Tag Archives: emotion

Facts and feelings: knowing better by knowing ourselves

(Eileen Dombrowski, from OUP blog) FACTS and FEELINGS: from what I read in today’s paper, there seems to be little public will to distinguish between these two when firmly asserting knowledge claims.  And from what I hear in science-based podcasts, our biased brains make it hard to do so even when we try.  As Theory of Knowledge teachers, aiming for thinking critically and appreciating what it takes to know, we’re tackling no lightweight project!  We might seriously welcome resources that give us support.  So today I’m recommending two I consider to be entertaining and helpful – a totally delightful book named Factfulness and a short video on why we can be so convinced we’re right.

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Exercise for awareness: facts, feelings, and changing your mind

(by Theo Dombrowski, from OUP blog) Here’s a challenge for your students. Are they open to changing their opinions if faced with contrary facts? Today we offer a class exercise – ready for you to download, to use directly or to customize – whose goal is student self-awareness. It demands reflection, research, and discussion, and should raise discussion on facts, feelings, values, opinions, and confirmation bias in accepting or rejecting knowledge claims. The formatted version is available for download at the end of this post. Continue reading

Biases, fallacies, argument: Would you argue with a T-rex?

(by Eileen Dombrowski, from OUP blog) If you were the brontosaurus, what would you say back? The following cartoon sequence is designed for TOK to prompt examination of assumptions, emotional appeals, and fallacies of argument. Students will quickly see some real world relevance and echoes of common knowledge claims.

If you would find this activity useful with your own students, please feel free to download a formatted copy here (with permission given to teachers to use it in their own classrooms): Would you argue with a T-rex?  You’ll find commentary on the cartoon frames at the end of this post. Continue reading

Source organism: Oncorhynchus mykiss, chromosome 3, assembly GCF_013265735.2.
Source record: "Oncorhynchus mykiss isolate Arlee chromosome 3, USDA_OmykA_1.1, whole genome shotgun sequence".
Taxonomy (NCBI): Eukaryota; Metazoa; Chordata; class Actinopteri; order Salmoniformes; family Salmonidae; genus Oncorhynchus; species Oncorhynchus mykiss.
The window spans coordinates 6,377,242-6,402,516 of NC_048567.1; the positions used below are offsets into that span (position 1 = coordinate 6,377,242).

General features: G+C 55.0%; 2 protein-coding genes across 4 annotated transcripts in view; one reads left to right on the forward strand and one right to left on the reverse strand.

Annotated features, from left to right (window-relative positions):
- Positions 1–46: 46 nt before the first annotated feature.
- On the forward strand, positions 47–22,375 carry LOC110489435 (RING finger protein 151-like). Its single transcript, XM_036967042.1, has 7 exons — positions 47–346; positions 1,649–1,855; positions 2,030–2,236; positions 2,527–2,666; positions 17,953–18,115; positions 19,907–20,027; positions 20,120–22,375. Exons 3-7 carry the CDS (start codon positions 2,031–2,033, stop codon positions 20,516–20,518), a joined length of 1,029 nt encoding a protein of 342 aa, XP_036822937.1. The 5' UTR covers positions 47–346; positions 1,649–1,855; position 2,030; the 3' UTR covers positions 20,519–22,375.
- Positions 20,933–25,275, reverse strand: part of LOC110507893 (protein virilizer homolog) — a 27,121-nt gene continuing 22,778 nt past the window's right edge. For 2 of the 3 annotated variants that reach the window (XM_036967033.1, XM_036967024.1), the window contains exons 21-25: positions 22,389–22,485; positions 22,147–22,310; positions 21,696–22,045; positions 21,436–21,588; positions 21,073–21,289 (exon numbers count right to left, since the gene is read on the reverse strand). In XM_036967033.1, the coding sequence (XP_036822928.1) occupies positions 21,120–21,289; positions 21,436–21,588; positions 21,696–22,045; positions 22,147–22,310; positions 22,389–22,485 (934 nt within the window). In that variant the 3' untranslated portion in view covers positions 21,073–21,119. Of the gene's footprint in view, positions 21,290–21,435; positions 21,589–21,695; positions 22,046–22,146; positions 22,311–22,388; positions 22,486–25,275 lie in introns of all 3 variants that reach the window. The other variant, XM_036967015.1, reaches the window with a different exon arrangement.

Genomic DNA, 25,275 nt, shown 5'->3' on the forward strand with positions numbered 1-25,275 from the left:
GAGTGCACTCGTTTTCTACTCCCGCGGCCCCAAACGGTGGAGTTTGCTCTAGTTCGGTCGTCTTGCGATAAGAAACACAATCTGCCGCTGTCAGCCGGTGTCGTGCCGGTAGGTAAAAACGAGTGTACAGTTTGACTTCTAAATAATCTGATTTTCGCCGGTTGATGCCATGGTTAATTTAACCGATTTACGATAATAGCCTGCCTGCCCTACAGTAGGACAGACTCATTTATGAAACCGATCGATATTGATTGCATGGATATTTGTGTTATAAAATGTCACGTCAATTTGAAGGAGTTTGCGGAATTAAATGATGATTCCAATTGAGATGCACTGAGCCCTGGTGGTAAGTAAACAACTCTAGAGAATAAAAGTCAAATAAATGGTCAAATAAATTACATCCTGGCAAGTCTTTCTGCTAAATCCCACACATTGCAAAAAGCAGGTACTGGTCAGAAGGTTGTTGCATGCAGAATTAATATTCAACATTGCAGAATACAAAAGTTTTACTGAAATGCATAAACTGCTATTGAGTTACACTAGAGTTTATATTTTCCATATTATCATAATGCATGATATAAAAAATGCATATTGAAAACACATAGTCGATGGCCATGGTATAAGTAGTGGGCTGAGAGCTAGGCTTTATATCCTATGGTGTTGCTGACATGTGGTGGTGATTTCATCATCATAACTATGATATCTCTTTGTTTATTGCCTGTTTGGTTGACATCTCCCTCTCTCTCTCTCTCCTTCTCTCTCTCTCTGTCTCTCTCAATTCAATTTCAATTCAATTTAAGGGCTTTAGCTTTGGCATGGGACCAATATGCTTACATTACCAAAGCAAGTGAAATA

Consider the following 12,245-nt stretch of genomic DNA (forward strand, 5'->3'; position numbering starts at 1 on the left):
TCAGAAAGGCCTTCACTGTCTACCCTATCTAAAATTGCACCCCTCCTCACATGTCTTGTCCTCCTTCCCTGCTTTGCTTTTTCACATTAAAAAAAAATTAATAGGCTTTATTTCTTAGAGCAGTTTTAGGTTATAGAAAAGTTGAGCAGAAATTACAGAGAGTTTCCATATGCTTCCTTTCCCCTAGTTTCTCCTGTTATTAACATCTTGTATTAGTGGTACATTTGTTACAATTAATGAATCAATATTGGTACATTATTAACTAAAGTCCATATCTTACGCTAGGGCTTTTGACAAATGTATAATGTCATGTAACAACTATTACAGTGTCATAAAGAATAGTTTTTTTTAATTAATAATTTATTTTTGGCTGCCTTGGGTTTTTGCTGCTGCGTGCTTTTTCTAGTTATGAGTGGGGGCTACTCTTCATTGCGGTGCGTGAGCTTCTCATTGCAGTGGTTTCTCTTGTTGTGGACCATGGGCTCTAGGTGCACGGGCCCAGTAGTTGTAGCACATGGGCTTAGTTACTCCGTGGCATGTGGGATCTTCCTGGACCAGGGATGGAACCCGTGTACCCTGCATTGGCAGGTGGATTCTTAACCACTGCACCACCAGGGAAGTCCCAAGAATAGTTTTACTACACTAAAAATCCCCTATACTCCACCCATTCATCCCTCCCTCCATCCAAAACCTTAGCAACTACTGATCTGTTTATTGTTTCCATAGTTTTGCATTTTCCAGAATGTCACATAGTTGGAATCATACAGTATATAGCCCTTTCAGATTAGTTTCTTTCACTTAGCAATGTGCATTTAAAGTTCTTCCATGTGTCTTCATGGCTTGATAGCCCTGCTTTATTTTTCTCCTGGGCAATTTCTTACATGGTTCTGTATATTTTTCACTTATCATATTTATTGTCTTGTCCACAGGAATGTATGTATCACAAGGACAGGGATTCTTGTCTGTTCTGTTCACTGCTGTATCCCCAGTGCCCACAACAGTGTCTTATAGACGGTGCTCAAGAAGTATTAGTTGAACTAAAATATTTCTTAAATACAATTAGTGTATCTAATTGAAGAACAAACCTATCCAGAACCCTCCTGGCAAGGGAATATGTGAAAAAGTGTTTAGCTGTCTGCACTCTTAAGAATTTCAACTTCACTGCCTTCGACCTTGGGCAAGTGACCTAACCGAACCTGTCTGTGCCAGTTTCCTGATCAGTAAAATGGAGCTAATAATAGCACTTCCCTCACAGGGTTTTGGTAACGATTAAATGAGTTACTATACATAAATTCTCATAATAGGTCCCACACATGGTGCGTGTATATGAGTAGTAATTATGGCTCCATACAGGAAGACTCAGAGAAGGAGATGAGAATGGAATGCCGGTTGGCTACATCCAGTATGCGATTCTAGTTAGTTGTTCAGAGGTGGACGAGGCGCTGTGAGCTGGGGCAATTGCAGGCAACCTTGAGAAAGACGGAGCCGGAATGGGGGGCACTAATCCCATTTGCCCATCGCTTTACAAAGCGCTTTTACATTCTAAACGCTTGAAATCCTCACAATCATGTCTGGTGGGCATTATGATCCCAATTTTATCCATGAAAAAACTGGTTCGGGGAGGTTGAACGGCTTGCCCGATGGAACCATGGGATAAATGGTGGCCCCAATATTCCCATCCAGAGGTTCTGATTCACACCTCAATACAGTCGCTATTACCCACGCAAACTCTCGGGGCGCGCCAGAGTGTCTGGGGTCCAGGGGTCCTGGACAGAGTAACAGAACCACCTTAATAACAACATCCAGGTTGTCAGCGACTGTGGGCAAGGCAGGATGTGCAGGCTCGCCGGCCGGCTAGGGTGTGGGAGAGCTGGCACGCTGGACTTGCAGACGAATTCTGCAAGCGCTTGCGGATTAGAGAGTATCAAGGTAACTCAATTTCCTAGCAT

(Dis)trusting statistics: a one-page guide

dombrowski dracula 1 300(by Eileen Dombrowski, from OUP blog) A numbers expert declares he’ll sum up everything he knows about analyzing statistics on the back of a postcard. Could any TOK teacher NOT instantly spring to the alert? He’s inspired me to attempt my own lean summary: a single page mini-guide on (dis)trusting statistics, useful in our own educational context of Theory of Knowledge. Continue reading

Consuming the news: Is knowing harder than dieting?

170605 chocolate bar(by Eileen Dombrowski, from OUP blog) Oh no! More suggestion, in an article I’m reading, that gaining reliable knowledge from the media might be even harder than sticking to a diet! Just as we’re assaulted with tempting displays of candy and chocolate as we head for the supermarket check-out, we’re faced with screaming headlines, awful photos, and our own fear and excitement as we open the news. Alas! I’ve never been a fan of that smug term “delayed gratification”, and I’ve long felt morose about advice – getting it or giving it – to pause, and think… to counter first intuitions and impulses with the slower responses of reason. Nevertheless, a current analysis of “the terror news cycle” confronts me, yet again, with the importance of not grabbing on impulse but paying attention to what I take in. Resolution for the week: not to go instantly for the tasty or flashy. TOK teachers, beware: this is a spoiler alert! Continue reading